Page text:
Consistency: The database will be in a consistent state when the transaction begins and ends. This property ensures that any transaction will bring the database from one valid state to another. In high availability environment this rule must be satisfied for all nodes in a cluster.

Isolation: The transaction will behave as if it is the only operation being performed upon the database. Each transaction has to execute in total isolation from the rest.

Durability: Upon completion of the transaction, the operation will not be reversed.

ACID is guaranteed by A Two-phase commit – a distributed algorithm that ensures this across multiple database instances when performing transaction.

Eventual consistency (BASE) != Strong consistency

Eventual consistency (normally asynchronous transactions) is a form of a weaker consistency which allows to improve speed and availability, because ACID provides strong consistency (synchronous transactions) for partitioned databases and thus gets in the way of availability. A transaction that involves N nodes in a cluster that uses 2-phase commit also reduces the availability. The term eventual consistency or as it is called BASE (Basically Available, Soft state, Eventual consistency) is the opposite of ACID (Atomicity, Consistency, Isolation and Durability). Where ACID is pessimistic and requires consistency at the end of every operation, BASE is optimistic and accepts that the database consistency will be in a state of flux. The eventual consistency is simply an acknowledgement that there is an unbounded delay in propagating a change made on one machine to all the other copies which might lead to stale data. For instance, a distributed system maintains copies of shared data on multiple machines in a cluster to ensure high availability. When data gets updated in a cluster there might be some interval of time during which some of the copies will be updated, but others won’t. Eventually the changes will be propagated to all remaining machines. That’s why it is named eventual consistency.  BASE trades consistency for availability and doesn’t give any ordering guarantees at all.  Eventual consistency has nothing to do with a single node systems since there’s no need for propagation. If the database system only supports eventual consistency, then the application will need to handle the possibility of reading stale (inconsistent) data. There are different techniques how it can be achieved as well as other forms of weak consistency and out of scope of this article.  Eventual consistency is only one form from the list of consistency-models which are out of scope of this article.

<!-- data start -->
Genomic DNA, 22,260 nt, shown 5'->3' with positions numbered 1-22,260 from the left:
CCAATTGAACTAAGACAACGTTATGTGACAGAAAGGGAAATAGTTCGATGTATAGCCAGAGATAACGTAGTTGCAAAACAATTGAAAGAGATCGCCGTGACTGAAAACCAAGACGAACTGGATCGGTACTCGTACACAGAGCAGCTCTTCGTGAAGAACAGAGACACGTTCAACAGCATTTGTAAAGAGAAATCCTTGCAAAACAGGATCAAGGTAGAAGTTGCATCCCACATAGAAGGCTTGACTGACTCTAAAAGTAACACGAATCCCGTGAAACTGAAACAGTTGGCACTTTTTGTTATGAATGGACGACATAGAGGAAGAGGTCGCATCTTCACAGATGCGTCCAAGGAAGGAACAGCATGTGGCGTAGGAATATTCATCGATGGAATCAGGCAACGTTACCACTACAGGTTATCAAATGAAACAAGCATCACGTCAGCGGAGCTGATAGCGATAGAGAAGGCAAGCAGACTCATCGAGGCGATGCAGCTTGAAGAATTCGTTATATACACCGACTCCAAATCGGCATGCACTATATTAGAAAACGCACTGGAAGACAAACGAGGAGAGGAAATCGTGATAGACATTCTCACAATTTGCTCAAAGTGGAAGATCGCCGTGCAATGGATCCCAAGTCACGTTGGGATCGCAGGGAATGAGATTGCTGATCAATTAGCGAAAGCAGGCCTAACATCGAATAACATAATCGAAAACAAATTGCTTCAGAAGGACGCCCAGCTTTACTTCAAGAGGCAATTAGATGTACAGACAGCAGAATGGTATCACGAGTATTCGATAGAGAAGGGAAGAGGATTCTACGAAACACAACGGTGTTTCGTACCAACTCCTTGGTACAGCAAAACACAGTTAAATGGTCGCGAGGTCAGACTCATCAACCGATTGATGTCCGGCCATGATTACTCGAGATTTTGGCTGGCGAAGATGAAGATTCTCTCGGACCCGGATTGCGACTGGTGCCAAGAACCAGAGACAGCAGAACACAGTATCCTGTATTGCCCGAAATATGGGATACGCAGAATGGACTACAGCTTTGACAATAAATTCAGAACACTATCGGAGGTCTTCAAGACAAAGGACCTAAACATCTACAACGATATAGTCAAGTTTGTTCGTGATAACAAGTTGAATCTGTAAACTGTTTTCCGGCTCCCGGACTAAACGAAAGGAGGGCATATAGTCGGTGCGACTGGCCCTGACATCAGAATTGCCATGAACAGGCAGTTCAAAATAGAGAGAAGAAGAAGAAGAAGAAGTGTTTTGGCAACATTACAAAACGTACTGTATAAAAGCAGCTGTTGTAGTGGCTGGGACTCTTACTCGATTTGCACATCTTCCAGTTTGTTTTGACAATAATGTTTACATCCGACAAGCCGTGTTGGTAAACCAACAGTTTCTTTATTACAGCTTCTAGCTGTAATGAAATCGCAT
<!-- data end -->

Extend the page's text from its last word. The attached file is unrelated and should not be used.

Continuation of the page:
NRW notation (Read-Your-Writes)

NRW (Node, Read, Write)  allows to analyse and tune how a distributed database will trade off consistency, read / write performance.

  • N = the number of nodes that keep copies of a record distributed to.
  • W = the number of nodes that must successfully acknowledge a write to be successfully committed.
  • R = the number of nodes that must send back the same value of a unit of data for it to be accepted as read by the system.

The majority of NoSQL databases use N>W>1 – more than one write must complete, but not all nodes need to be updated immediately.

When:

  • W < N – high write availability
  • R < N – high read availability
  • W+R > N – is a strong consistency, read/write are fully overlapped
  • W+R <= N – is an eventual consistency, meaning that there is no overlap in the read and write set;

You can  set these parameters and see what you will get online.Thus, varying the parameters we can tune a wide variety of scenarios with different properties of availability, consistency, reliability, and speed.

Conclusion

A strongly consistent system gives up availability upon a certain kind of failure, and eventually-consistent system gives up consistency upon a certain kind of failure which improves availability. The bottom line: It is impossible to guarantee consistency while providing high availability and network partition tolerance. This makes ACID databases less powerful for highly distributed environments and led to the emergence of alternate data stores that are target to high availability and high performance. The eventual consistency is one of approaches to achieve this.

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2 thoughts on “Brewer’s CAP theorem explained: BASE versus ACID

  1. Pingback: Service Discovery in distributed systems « Ivan Voroshilin's Blog